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Fire & Water - Cleanup & Restoration

How to Protect Your Home During Summer Storm Season

7/4/2022 (Permalink)

Linemen working on power lines In the end, preparation and a calm head are hugely important. Stay safe!

Summer may lead you to think of family vacations, school breaks, and sunshine but the season is about something else for many people – storms. Thunderstorms are a part of the American summer but they are also a dangerous part. Lightning results in 55 – 60 deaths and 300 injuries every year. Extreme weather can be harmful to both yourself and your home. So make sure to stay on top of all storm safety tips to stay afloat.

Beware of Lightning

If you’re outside and ever feel “tingly hair” or hear a buzzing sound, this means lightning is imminent. The safest thing to do here is crouch down on the balls of your feet making sure your shoes touch with your head down and ears covered. This will reduce the risk of you being hit and will minimize injury if the worst happens.

Although this will help protect you, you are still at high risk. Once the sensation passes, go inside as soon as you can. You are still in danger so do not go out unnecessarily and rely on this method to stay safe.

Failure to Prepare is Preparing to Fail

It’s essential to implement all storm safety tips before a storm arrives. You should always take notice of your local emergency warning system. This will advise you about any upcoming storms as well as their severity.

No matter how safe you think your home is, you will need to evacuate immediately if a warning to leave is issued. Not all storms however will require an evacuation. Sometimes, it is safer to stay inside. In the event of lightning, for example, you should remember the 30/30 rule and go inside if you cannot count to 30 before hearing thunder but not leave the house until 30 minutes after the last thunder-clap.

If it is safe for you to stay at home, here is a handy checklist of things to have:

  1. Nonperishable foods (think canned food, pasta, and even peanut butter! Make sure a tin opener is kept with these)
  2. Bottled water (approximately 1 gallon per day – have a supply for two weeks in stock)
  3. Flashlights (and batteries in case the ones in the flashlights run out)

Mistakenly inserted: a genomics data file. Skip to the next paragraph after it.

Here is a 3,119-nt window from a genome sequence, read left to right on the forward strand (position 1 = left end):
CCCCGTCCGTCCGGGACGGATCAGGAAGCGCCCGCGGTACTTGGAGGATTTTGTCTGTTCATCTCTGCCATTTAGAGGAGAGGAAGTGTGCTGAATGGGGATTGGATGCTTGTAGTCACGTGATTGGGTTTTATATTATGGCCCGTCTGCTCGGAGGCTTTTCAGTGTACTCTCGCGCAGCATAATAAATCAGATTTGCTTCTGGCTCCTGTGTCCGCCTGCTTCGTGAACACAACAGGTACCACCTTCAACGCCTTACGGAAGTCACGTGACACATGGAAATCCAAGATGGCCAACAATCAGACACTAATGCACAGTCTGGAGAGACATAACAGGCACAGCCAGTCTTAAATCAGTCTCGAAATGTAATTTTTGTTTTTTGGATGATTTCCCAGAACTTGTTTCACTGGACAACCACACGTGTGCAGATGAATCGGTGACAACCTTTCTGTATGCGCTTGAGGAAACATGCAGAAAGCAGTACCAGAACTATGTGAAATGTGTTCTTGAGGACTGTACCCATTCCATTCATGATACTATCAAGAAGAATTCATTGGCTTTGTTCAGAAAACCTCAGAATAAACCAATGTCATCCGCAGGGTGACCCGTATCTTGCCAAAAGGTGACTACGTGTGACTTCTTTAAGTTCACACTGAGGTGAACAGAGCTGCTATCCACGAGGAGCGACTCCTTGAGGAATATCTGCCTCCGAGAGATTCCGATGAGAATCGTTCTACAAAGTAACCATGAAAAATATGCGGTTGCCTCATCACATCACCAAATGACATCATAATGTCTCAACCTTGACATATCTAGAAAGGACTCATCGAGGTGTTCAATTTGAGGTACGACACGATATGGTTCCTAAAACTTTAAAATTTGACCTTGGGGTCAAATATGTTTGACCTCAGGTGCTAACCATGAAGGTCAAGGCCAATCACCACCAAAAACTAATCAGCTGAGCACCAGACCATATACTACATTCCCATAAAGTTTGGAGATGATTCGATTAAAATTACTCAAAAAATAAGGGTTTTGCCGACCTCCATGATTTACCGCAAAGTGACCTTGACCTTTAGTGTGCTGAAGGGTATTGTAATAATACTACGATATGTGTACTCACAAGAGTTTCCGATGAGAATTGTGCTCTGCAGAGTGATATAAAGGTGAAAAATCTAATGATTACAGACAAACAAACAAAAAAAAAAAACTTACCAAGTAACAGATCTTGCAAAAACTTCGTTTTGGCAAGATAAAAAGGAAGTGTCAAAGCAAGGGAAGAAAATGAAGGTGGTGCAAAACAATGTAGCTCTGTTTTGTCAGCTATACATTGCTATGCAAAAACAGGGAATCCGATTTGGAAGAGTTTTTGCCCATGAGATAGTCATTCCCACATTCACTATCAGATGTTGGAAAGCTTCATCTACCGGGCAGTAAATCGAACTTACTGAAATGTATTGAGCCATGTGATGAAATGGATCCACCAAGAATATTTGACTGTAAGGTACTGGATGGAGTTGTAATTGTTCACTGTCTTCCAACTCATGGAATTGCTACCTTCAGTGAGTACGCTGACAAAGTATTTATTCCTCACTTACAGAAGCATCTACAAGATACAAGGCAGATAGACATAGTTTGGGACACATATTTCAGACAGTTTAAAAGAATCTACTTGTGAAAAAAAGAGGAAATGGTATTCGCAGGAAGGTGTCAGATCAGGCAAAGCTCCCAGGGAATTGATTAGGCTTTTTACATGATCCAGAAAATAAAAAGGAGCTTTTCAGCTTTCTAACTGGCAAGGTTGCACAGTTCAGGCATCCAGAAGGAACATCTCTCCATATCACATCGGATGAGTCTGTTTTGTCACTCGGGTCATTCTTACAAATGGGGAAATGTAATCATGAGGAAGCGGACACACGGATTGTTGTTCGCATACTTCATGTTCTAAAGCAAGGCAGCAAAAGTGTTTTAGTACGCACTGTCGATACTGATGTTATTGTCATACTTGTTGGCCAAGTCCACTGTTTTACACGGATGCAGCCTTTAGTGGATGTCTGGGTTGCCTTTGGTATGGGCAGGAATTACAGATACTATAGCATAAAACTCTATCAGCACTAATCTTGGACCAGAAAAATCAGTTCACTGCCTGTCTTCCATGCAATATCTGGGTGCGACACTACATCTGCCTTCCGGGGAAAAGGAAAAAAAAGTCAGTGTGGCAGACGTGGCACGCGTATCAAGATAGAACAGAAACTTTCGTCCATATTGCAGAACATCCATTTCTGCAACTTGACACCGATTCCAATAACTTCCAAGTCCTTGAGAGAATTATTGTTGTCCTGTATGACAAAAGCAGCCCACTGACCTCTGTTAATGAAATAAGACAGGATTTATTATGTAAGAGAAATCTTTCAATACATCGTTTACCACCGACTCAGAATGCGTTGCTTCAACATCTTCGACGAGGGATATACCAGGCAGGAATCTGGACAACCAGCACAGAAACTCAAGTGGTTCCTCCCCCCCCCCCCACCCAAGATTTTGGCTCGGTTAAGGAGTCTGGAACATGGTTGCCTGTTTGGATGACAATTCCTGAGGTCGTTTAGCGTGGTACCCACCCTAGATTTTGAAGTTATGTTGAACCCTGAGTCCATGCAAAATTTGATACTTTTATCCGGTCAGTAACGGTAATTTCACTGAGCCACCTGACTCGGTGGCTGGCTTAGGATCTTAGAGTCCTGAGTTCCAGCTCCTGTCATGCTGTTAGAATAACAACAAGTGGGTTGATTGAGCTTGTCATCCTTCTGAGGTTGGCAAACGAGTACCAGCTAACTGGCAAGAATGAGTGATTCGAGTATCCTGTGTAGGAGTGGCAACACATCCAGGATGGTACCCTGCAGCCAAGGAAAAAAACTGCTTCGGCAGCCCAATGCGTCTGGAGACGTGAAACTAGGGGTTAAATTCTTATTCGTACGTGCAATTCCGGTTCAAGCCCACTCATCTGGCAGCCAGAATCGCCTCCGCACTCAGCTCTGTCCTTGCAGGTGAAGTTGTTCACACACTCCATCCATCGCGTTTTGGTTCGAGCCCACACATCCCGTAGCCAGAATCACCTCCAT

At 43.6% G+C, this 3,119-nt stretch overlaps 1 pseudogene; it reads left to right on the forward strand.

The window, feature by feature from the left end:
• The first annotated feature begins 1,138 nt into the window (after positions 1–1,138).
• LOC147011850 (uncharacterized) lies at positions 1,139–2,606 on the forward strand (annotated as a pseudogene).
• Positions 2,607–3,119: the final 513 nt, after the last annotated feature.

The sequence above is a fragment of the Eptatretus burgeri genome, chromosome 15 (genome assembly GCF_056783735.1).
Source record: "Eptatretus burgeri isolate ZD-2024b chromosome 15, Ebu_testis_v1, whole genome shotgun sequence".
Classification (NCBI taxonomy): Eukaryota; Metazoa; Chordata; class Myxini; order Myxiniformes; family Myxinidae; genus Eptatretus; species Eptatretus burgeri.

4. First Aid Kid (and all medicines that any family members may require)
  5. Waterproof Containers (make sure your important documents are not ruined by floods)
  6. Whistle (in case you need to signal for help)

It’s a good idea to store these all year round but when storm season is coming up, check you have everything so that you’re the most prepared you can be.

As well as stocking up on these essentials in advance, we recommend having a storm safety plan. Every school and workplace has an emergency plan so why not have one for your home too?

Make sure any children understand what to do and where to go in the event of a storm. To get their attention, you can have a roleplay to demonstrate safety procedures to children. We recommend having a designated safe meeting place in the home - you could even print out these tips and keep them there.

Exterior Maintenance

Part of having a storm safety plan in the home is removing the dangers that sit outside your home. Here are some of our top tips:

  • Keep on top of yard maintenance (e.g. trim tree branches to limit breakages).
  • Secure or remove any loose items from the yard. It may be summer but it is safer to take down and pack away play items such as slides, a swing frame or trampoline as well as outdoor ornaments.
  • Make sure you don’t have any loose tiles as these could fall.
  • Be mindful of your trashcan as you do not want garbage thrown across your lawn.

Braving the Storm

Once you’ve finished your preparations, it’s very important to stay calm when a storm actually hits. Keep a few basic storm safety precautions in mind. Some of the essential things to remember include:

  • DON’T GO OUTSIDE! This should be an obvious storm safety tip; needless to say always wait until the storm has cleared and the local weather has announced that it is officially safe to do so.
  • Stay away from windows – these could break at any moment.
  • Steer clear of electrical wiring, particularly if there is water damage.
  • Avoid taking a shower or bath – it is more important to stay safe than bathe.

After the Storm

Once the storm has settled, you still need to be aware of the dangers. When it’s officially safe to leave your house, stay alert and be careful of the hazards we’ve listed below:

  • Never drive through a flooded roadway. Do not think “It will be OK” as you cannot predict how deep the water may be and may end up stranded.
  • Keep clear of areas that have been hit badly by the storm. There is still the risk of falling debris.
  • Continue to listen to NOAA Weather Radio or to local radio and television stations for updated information or instructions.
  • Be aware of others. Remember to help people who may require special assistance, such as infants, children, and the elderly or disabled.
  • Stay away from downed power lines and report them immediately.
  • Watch your animals closely. Keep them in your control at all times. They are likely to have been distressed by the storm also.

In the end, preparation and a calm head are hugely important. Stay safe!

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